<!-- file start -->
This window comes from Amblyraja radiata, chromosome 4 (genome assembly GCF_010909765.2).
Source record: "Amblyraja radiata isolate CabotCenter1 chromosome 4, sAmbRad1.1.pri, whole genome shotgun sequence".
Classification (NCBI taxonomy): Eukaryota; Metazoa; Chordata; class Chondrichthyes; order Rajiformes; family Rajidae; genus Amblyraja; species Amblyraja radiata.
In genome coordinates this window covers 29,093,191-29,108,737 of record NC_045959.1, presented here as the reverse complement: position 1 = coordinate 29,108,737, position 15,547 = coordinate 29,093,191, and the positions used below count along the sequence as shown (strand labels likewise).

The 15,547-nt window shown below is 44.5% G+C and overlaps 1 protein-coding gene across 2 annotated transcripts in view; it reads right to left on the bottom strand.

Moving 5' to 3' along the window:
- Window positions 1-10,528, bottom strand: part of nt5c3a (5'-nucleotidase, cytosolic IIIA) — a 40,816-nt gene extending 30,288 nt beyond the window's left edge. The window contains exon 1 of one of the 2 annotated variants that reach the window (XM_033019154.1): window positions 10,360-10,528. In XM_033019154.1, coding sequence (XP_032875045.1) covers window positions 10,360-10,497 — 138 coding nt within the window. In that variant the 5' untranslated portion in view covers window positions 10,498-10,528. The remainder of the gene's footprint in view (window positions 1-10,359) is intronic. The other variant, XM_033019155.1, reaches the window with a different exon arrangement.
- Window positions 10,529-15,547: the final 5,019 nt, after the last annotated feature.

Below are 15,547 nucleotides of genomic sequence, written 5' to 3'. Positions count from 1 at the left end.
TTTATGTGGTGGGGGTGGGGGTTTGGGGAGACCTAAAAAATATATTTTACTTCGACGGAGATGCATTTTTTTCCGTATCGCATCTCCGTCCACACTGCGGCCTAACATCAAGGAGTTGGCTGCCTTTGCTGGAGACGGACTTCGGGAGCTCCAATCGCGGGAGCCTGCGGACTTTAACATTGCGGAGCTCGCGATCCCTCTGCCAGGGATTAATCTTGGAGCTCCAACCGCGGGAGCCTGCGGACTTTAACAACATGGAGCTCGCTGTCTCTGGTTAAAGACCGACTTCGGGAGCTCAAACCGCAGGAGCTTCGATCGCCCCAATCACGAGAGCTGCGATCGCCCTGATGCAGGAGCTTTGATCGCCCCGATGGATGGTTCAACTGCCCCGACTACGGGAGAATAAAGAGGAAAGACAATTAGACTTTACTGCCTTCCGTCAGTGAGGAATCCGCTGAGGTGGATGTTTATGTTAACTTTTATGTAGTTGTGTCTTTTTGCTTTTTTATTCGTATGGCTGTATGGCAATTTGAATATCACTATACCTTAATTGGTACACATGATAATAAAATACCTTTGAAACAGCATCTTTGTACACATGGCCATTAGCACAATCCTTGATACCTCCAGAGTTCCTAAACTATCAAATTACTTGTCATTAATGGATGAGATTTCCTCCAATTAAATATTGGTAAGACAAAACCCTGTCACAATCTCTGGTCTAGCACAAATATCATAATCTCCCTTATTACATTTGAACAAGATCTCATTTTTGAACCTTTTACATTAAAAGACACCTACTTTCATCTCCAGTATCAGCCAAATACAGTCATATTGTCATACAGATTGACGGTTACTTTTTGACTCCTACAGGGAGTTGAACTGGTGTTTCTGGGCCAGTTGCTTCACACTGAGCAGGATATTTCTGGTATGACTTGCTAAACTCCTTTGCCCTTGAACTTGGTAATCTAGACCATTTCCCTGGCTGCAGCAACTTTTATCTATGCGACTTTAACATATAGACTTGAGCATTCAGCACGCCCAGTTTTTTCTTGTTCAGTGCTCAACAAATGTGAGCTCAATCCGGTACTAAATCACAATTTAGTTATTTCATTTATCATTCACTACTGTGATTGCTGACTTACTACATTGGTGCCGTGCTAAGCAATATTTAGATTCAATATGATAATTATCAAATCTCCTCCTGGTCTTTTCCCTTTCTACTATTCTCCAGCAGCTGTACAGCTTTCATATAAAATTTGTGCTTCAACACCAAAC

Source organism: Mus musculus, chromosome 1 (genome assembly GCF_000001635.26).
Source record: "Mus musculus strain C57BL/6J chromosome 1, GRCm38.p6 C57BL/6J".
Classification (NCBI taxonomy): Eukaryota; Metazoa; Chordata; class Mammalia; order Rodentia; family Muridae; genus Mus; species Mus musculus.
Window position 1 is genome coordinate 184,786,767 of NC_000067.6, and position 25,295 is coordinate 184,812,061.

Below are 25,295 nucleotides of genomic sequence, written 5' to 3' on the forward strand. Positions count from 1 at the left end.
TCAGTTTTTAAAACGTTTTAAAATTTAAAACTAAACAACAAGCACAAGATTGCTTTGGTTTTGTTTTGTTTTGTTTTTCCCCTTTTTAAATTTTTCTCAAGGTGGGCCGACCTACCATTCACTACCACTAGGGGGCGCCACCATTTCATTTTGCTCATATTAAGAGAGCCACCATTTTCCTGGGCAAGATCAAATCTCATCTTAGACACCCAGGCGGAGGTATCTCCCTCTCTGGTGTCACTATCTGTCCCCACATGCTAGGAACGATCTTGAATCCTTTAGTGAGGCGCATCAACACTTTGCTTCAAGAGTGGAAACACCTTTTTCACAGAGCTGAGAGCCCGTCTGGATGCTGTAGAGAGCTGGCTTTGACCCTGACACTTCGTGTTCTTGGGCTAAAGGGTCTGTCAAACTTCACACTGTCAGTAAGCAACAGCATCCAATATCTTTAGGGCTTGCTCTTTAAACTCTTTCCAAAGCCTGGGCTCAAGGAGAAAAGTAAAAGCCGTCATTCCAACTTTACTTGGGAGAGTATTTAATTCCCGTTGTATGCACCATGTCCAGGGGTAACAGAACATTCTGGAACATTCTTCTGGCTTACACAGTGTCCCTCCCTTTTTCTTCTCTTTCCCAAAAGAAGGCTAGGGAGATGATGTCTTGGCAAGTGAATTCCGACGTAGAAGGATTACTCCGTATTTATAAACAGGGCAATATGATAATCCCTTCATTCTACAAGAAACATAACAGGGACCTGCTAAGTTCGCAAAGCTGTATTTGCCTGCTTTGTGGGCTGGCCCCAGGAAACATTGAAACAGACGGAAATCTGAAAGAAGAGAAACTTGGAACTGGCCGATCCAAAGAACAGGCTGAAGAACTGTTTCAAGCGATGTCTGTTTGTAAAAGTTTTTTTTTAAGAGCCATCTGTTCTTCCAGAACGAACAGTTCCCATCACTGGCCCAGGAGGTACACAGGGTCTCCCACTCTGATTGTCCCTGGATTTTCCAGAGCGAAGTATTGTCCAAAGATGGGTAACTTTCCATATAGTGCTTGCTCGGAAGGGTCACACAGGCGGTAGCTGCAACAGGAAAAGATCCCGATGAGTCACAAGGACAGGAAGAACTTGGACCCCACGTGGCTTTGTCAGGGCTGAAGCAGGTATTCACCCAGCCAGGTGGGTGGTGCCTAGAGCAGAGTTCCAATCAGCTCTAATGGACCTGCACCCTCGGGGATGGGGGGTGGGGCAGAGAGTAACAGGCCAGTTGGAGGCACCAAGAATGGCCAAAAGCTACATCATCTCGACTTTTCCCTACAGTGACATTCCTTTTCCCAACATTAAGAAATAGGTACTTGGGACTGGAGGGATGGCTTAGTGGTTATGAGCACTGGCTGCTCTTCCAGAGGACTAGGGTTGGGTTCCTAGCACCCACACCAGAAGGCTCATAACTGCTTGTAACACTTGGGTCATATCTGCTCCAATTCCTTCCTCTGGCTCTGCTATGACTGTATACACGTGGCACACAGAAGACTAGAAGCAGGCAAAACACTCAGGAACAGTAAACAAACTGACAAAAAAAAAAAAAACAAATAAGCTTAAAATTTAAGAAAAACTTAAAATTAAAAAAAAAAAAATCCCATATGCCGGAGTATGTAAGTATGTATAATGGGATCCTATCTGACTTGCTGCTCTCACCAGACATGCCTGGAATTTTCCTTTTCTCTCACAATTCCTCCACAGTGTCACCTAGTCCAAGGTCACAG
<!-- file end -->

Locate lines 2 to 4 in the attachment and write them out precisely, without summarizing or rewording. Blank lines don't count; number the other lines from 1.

Source record: "Amblyraja radiata isolate CabotCenter1 chromosome 4, sAmbRad1.1.pri, whole genome shotgun sequence".
Classification (NCBI taxonomy): Eukaryota; Metazoa; Chordata; class Chondrichthyes; order Rajiformes; family Rajidae; genus Amblyraja; species Amblyraja radiata.
In genome coordinates this window covers 29,093,191-29,108,737 of record NC_045959.1, presented here as the reverse complement: position 1 = coordinate 29,108,737, position 15,547 = coordinate 29,093,191, and the positions used below count along the sequence as shown (strand labels likewise).